function, chromosome segregation, telomere length). The purpose of this review is to describe the crucial aspects of genome instability, to outline the ways in which environmental chemicals can affect this cancer hallmark and to identify candidate chemicals for further study. The overall aim is to make......Genome instability is a prerequisite for the development of cancer. It occurs when genome maintenance systems fail to safeguard the genome's integrity, whether as a consequence of inherited defects or induced via exposure to environmental agents (chemicals, biological agents and radiation). Thus...

  18. Fungal Genomics Program

    Energy Technology Data Exchange (ETDEWEB)

    Grigoriev, Igor

    2012-03-12

    The JGI Fungal Genomics Program aims to scale up sequencing and analysis of fungal genomes to explore the diversity of fungi important for energy and the environment, and to promote functional studies on a system level. Combining new sequencing technologies and comparative genomics tools, JGI is now leading the world in fungal genome sequencing and analysis. Over 120 sequenced fungal genomes with analytical tools are available via MycoCosm (www.jgi.doe.gov/fungi), a web-portal for fungal biologists. Our model of interacting with user communities, unique among other sequencing centers, helps organize these communities, improves genome annotation and analysis work, and facilitates new larger-scale genomic projects. This resulted in 20 high-profile papers published in 2011 alone and contributing to the Genomics Encyclopedia of Fungi, which targets fungi related to plant health (symbionts, pathogens, and biocontrol agents) and biorefinery processes (cellulose degradation, sugar fermentation, industrial hosts). Our next grand challenges include larger scale exploration of fungal diversity (1000 fungal genomes), developing molecular tools for DOE-relevant model organisms, and analysis of complex systems and metagenomes.

  19. PRÁCTICAS SOSTENIBLES BASADAS EN EL CONOCIMIENTO ANCESTRAL Y LA TECNOLOGÍA. APLICACIÓN EN EL CULTIVO DE MAÍZ

    Directory of Open Access Journals (Sweden)

    Tony JinsopYangüés Pappa

    2012-11-01

    Full Text Available Este trabajo fue desarrollado en la microcuenca Membrillo del cantón Bolívar, provincia de Manabí, su objetivo fue incrementar la productividad del cultivo de maíz aplicando prácticas sostenibles basadas en el conocimiento ancestral y la tecnología. Para lograr el objetivo propuesto se realizó un Diagnóstico Rural Participativo (DRP y se aplicaron las Metodologías de Escuelas de Aprendizaje (ERAs. Entre los principales resultados obtenidos se destacan el incremento de la productividad promedio del cultivo del maíz a 120 qq/ha con prácticas alternativas sostenibles basadas en el conocimiento ancestral y la tecnología en las comunidades donde se aplicaron las experiencias, alcanzando estas mayores ingresos que satisfacen las necesidades de los productores y consecuentemente se logró reducir la presión hacia los bosques por la producción intensiva alcanzada. Se capacitaron a los agricultores involucrados en técnicas de elaboración de bioinsumos que se utilizaron para la producción de maíz, alternativas para el manejo técnico sostenible y amigable con el ambiente en este cultivo. También se demostró que las prácticas implementadas en el desarrollo de este trabajo contribuyen al desarrollo sostenible de la Microcuenca Membrillo.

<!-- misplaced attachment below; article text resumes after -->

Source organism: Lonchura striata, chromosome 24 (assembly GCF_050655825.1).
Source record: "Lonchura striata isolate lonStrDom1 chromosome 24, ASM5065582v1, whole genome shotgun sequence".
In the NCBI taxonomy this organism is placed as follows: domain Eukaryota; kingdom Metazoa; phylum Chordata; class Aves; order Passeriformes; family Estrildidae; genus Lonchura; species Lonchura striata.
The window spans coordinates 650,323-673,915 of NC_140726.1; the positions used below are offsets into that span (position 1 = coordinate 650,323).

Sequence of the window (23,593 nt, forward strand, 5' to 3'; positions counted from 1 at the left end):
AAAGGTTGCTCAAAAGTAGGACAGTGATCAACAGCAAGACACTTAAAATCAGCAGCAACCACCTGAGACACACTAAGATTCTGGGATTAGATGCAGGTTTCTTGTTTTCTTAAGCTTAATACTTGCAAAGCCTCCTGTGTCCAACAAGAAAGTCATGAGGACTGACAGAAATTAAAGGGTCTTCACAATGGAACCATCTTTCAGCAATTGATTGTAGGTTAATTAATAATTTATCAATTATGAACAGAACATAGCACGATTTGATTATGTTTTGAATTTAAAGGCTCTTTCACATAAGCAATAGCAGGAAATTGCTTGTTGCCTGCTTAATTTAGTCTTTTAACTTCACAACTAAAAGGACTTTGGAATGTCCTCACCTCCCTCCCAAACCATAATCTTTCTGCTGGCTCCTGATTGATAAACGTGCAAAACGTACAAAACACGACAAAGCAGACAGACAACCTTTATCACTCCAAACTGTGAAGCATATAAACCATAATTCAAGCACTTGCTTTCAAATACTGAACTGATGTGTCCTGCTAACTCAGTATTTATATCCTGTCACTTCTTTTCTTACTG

20. [High frequency of ancestral allele of the TJP1 polymorphism rs2291166 in Mexican population, conformational effect and applications in surgery and medicine].

    Science.gov (United States)

    Ramirez-Garcia, Sergio Alberto; Flores-Alvarado, Luis Javier; Topete-González, Luz Rosalba; Charles-Niño, Claudia; Mazariegos-Rubi, Manuel; Dávalos-Rodríguez, Nory Omayra

    2016-01-01

    TJP1 gene encodes a ZO-1 protein that is required for the recruitment of occludins and claudins in tight junction, and is involved in cell polarisation. It has different variations, the frequency of which has been studied in different populations. In Mexico there are no studies of this gene. These are required because their polymorphisms can be used in studies associated with medicine and surgery. Therefore, the aim of this study was to estimate the frequency of alleles and genotypes of rs2291166 gene polymorphism TJP1 in Mexico Mestizos population, and to estimate the conformational effect of an amino acid change. A total of 473 individuals were included. The rs2291166 polymorphism was identified PASA PCR-7% PAGE, and stained with silver nitrate. The conformational effect of amino acid change was performed in silico, and was carried out with servers ProtPraram Tool and Search Database with Fasta. The most frequent allele in the two populations is the ancestral allele (T). A genotype distribution similar to other populations was found. The polymorphism is in Hardy-Weinberg, p>0.05. Changing aspartate to alanine produced a conformational change. The study reveals a high frequency of the ancestral allele at rs2291166 polymorphism in the Mexican population. Copyright © 2015 Academia Mexicana de Cirugía A.C. Published by Masson Doyma México S.A. All rights reserved.